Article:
Another incident that convinced me of of the lethality of hospice was the untimely death of a friend of mine. He suffered from pulmonary fibrosis, a medical condition which leaves very little capacity to breath. He was undoubtedly going to die but in my judgment still could hang on to dear life for an year or two. He went into the hospital walking, gasping for breath of course,, but still walking. Once stabilized I thought he would go home. But his internist, instead, referred him to a hospice. They came over and took charge of his care even before he was discharged because there were no beds available in hospice and managed to kill him with their morphine drip in less than 24 hours.
On hearing with what contempt I hold Hospices a floodgate of anger was opened in the patient enabling her finally to tell the dream.
I was at the funeral home in which his viewing had taken place. There were a number of mangy cats crowding the parking lot, strangely some resembled my father. Next scene was of his being laid out in the coffin. I was kneeling down before him. The coffin was rather high as if on stilts. I saw him move. He looked alive. I thought to myself that he must be thirsty and therefore he is moving like that. [Just before dying he was thirsty and I gave him juice and water on a sponge which he drank greedily. Those hospice people were so focused upon his death they had no time to quench his thirst.] Then he started walking out of the coffin as if he had a surge of energy. I was worried how he will get out from that height. But he was strong and vigorous, just the way he had been all his life. But as he made his way out of thet room, the hospice people and my mother went in to action. I noticed that he was still embalmed. I was in pains for him to not notice it. I tried to stand in front of the coffin to hide it from his captors and prevent him from realizing that he was dead. But they managed to force him back into it and he died all over again.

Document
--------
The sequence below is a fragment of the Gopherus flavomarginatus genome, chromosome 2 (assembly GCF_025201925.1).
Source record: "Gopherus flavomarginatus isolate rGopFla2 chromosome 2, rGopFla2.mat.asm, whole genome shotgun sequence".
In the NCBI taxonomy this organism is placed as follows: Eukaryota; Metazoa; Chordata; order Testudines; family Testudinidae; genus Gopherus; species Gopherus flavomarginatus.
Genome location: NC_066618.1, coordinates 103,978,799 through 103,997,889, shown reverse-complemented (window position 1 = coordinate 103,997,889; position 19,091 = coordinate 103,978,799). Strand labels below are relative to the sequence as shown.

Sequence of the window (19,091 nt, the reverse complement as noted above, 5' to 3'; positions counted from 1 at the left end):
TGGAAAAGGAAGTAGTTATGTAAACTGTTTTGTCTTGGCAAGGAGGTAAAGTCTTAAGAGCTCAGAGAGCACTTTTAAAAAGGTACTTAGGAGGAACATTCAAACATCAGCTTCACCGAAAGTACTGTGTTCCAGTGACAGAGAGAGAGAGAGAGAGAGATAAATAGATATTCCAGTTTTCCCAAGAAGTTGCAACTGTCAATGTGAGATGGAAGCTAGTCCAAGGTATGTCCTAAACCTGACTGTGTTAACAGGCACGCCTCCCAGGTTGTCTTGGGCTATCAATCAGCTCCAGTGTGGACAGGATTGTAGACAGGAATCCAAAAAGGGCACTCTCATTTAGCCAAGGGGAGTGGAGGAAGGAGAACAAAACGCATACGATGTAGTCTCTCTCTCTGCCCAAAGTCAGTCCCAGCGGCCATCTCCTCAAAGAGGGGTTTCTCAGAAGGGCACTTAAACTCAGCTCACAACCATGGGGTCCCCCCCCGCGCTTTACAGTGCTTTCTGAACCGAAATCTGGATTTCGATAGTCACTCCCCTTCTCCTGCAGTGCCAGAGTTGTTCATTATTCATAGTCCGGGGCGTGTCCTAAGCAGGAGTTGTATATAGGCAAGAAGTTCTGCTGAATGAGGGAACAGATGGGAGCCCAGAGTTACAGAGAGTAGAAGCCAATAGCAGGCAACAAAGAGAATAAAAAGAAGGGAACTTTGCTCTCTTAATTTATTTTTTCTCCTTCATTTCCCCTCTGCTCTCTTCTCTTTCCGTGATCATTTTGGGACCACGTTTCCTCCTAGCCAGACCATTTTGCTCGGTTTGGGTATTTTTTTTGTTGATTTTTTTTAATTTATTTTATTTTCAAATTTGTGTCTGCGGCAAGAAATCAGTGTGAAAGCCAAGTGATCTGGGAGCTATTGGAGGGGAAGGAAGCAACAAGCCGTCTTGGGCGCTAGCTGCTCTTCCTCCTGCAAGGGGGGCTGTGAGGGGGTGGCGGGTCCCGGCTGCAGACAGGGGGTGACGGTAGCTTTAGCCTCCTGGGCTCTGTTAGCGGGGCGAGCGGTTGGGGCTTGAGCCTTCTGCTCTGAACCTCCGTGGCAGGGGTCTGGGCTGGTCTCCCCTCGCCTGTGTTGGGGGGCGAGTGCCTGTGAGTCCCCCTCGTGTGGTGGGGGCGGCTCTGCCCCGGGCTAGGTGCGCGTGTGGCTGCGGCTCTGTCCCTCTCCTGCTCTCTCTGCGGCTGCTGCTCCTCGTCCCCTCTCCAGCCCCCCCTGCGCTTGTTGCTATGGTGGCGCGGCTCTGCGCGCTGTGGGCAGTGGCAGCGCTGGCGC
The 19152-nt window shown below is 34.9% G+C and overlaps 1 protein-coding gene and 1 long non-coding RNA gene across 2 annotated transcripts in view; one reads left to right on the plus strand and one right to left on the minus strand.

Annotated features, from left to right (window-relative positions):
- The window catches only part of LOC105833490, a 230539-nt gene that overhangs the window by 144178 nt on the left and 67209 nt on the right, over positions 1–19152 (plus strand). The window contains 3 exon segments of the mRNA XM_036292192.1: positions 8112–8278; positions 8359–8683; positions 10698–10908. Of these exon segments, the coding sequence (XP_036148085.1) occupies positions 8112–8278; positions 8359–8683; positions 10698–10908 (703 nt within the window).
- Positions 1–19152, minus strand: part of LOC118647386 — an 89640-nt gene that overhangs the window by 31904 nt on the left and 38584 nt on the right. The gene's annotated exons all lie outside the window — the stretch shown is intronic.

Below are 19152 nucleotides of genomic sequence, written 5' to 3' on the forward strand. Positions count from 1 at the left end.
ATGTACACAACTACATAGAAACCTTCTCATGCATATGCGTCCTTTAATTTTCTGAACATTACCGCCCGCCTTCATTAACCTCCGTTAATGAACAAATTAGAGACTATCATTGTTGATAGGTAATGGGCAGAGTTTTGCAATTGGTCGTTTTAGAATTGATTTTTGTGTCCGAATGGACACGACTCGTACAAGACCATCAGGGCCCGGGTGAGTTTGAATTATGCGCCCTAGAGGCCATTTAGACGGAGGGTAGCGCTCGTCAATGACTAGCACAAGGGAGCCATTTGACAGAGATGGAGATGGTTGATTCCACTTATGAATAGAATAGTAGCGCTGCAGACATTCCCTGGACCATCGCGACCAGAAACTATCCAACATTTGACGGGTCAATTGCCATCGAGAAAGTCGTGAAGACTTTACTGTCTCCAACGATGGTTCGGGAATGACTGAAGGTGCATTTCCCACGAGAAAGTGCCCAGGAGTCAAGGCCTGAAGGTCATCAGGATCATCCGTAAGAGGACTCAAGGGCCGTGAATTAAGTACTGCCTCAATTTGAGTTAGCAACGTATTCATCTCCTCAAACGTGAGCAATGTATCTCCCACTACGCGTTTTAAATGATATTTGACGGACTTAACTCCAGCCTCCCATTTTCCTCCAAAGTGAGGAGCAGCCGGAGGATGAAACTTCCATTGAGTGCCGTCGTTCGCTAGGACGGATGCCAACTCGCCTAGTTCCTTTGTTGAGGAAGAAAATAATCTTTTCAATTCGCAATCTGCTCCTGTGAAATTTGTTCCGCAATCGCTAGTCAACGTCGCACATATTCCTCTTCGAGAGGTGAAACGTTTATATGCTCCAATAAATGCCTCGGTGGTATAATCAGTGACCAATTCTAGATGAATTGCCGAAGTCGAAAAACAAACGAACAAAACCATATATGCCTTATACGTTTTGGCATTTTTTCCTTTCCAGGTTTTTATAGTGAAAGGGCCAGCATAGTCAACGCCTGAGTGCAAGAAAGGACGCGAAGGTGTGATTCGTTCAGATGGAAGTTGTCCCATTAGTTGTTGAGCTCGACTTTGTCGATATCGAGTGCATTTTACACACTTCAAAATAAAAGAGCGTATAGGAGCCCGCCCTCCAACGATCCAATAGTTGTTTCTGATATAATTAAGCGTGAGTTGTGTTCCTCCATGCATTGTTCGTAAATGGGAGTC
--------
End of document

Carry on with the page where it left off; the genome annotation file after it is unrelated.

The dream was obviously an attempt to undo her father's death to whom she was very tenderly attached. The mangy cats were the hospice people and her siblings ( who resembled her father). They were mangy for they hastened his death. But it was also a projection of her own ambivalence towards her father, which is present in all children towards their parents. "She is the one who is doing everything possible to keep her father alive while the siblings, the mother and the hospice people are trying to kill him." His coffin being high up, almost unreachable, was exalting his status to such heights that it would prevent her and others from doing him any harm (desecration) now that he lay dead and helpless.Seeing his father strong and vigorous as he moved out of the coffin was of course the desire to bring him back to his former self that she had loved all her life and undo his death. Preventing him from seeing the coffin and noticing that he was embalmed was to prevent him from noticing her wishes for him to be dead (the ambivalence) .With hospice people and her family bringing him back into coffin and killing him again was absolving herself from all guilt for his death. For much of her day time now is being spent upon feeling guilty for not fighting enough on his behalf with the Hospice folks. A guilt which all of us feel no matter what the cause of the parent's death and whose roots lie in the invariable presence of unconscious death wishes towards one's parents.